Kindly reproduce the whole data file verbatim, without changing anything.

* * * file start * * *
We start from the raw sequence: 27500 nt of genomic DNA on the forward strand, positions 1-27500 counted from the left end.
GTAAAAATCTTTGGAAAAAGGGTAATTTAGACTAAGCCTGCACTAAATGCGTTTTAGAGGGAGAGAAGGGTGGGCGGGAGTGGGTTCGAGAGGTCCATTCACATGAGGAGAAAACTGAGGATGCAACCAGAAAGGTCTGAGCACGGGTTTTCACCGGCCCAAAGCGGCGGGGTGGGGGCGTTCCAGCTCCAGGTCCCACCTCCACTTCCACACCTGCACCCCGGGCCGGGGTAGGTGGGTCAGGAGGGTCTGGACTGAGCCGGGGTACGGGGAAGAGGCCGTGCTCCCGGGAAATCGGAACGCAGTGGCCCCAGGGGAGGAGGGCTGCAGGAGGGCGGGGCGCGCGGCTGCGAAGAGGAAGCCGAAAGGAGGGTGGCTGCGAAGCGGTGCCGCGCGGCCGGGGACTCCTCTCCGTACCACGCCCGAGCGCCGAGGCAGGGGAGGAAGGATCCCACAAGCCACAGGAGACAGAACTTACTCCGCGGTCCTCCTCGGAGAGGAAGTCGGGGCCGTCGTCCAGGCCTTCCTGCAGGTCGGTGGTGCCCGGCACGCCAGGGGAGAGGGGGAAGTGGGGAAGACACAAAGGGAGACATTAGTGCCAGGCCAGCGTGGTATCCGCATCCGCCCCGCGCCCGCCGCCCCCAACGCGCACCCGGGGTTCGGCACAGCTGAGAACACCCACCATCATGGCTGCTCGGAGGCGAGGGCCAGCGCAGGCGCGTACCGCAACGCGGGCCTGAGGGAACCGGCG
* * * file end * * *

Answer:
We start from the raw sequence: 27500 nt of genomic DNA on the forward strand, positions 1-27500 counted from the left end.
GTAAAAATCTTTGGAAAAAGGGTAATTTAGACTAAGCCTGCACTAAATGCGTTTTAGAGGGAGAGAAGGGTGGGCGGGAGTGGGTTCGAGAGGTCCATTCACATGAGGAGAAAACTGAGGATGCAACCAGAAAGGTCTGAGCACGGGTTTTCACCGGCCCAAAGCGGCGGGGTGGGGGCGTTCCAGCTCCAGGTCCCACCTCCACTTCCACACCTGCACCCCGGGCCGGGGTAGGTGGGTCAGGAGGGTCTGGACTGAGCCGGGGTACGGGGAAGAGGCCGTGCTCCCGGGAAATCGGAACGCAGTGGCCCCAGGGGAGGAGGGCTGCAGGAGGGCGGGGCGCGCGGCTGCGAAGAGGAAGCCGAAAGGAGGGTGGCTGCGAAGCGGTGCCGCGCGGCCGGGGACTCCTCTCCGTACCACGCCCGAGCGCCGAGGCAGGGGAGGAAGGATCCCACAAGCCACAGGAGACAGAACTTACTCCGCGGTCCTCCTCGGAGAGGAAGTCGGGGCCGTCGTCCAGGCCTTCCTGCAGGTCGGTGGTGCCCGGCACGCCAGGGGAGAGGGGGAAGTGGGGAAGACACAAAGGGAGACATTAGTGCCAGGCCAGCGTGGTATCCGCATCCGCCCCGCGCCCGCCGCCCCCAACGCGCACCCGGGGTTCGGCACAGCTGAGAACACCCACCATCATGGCTGCTCGGAGGCGAGGGCCAGCGCAGGCGCGTACCGCAACGCGGGCCTGAGGGAACCGGCG